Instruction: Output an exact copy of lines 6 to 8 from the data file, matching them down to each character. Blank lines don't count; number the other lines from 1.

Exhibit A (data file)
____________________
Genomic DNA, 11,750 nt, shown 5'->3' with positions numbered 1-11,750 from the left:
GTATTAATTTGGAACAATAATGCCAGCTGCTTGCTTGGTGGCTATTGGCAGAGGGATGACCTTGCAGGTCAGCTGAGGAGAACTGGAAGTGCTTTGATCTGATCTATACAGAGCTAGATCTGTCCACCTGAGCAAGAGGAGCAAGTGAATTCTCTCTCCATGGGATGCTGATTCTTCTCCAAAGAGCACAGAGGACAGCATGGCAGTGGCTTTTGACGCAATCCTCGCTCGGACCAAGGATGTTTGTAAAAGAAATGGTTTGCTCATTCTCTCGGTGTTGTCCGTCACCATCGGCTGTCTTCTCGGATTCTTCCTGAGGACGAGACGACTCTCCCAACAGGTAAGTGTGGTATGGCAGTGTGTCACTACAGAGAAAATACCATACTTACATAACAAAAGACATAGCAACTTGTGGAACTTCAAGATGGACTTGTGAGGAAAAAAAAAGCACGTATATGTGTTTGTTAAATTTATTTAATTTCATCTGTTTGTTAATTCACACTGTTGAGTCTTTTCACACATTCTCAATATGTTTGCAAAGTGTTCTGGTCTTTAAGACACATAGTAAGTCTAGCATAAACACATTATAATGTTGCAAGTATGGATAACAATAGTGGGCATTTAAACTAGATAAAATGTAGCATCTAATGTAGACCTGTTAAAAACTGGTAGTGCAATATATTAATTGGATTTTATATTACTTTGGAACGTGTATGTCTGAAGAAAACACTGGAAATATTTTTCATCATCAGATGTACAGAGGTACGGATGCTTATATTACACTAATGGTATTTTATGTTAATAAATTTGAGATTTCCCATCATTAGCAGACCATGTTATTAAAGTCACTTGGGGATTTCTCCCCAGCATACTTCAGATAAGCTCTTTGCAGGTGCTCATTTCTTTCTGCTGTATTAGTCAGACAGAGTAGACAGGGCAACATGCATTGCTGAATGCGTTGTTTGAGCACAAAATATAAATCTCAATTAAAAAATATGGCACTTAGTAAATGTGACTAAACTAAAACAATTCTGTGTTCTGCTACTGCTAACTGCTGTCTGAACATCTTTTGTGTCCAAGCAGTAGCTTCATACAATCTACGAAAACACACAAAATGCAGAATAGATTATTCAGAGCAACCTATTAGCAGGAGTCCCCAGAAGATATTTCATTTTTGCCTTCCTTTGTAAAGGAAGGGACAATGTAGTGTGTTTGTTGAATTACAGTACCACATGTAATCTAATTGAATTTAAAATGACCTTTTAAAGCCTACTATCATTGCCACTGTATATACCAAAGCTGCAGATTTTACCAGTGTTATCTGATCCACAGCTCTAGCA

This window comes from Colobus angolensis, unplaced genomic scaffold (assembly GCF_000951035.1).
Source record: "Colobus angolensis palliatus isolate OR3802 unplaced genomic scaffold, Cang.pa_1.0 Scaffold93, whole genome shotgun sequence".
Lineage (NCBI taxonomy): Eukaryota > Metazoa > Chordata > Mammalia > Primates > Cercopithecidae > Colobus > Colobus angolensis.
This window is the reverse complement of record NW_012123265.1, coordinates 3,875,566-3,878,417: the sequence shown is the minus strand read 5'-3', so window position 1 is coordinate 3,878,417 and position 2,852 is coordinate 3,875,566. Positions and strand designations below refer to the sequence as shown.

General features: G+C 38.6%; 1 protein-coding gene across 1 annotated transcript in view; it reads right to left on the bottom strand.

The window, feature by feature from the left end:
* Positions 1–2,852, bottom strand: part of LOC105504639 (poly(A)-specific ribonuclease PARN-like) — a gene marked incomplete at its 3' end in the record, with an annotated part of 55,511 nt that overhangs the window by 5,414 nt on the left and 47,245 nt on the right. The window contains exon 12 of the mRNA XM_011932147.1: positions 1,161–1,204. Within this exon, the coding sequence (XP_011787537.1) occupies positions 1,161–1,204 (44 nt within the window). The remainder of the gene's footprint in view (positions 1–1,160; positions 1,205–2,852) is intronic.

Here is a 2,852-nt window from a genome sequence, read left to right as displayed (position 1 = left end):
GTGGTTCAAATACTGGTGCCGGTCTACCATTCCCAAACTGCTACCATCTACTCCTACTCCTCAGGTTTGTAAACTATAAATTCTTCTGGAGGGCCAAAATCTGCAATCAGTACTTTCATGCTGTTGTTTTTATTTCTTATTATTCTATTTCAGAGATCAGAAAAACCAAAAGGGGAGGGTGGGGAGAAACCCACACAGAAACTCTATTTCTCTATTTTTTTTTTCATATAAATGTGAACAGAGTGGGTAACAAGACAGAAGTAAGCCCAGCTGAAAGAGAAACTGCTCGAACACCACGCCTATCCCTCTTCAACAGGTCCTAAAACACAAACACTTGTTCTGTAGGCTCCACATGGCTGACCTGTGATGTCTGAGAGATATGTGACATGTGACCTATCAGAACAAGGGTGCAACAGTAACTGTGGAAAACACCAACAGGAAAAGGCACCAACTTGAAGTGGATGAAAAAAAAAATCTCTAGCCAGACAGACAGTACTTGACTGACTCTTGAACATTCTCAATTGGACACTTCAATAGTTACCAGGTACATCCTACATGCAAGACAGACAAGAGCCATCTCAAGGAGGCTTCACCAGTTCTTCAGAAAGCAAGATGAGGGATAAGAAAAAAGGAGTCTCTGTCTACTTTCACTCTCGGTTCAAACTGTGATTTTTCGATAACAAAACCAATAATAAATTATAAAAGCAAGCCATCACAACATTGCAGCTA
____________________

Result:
This window is the reverse complement of record NW_012123265.1, coordinates 3,875,566-3,878,417: the sequence shown is the minus strand read 5'-3', so window position 1 is coordinate 3,878,417 and position 2,852 is coordinate 3,875,566. Positions and strand designations below refer to the sequence as shown.

General features: G+C 38.6%; 1 protein-coding gene across 1 annotated transcript in view; it reads right to left on the bottom strand.

The window, feature by feature from the left end: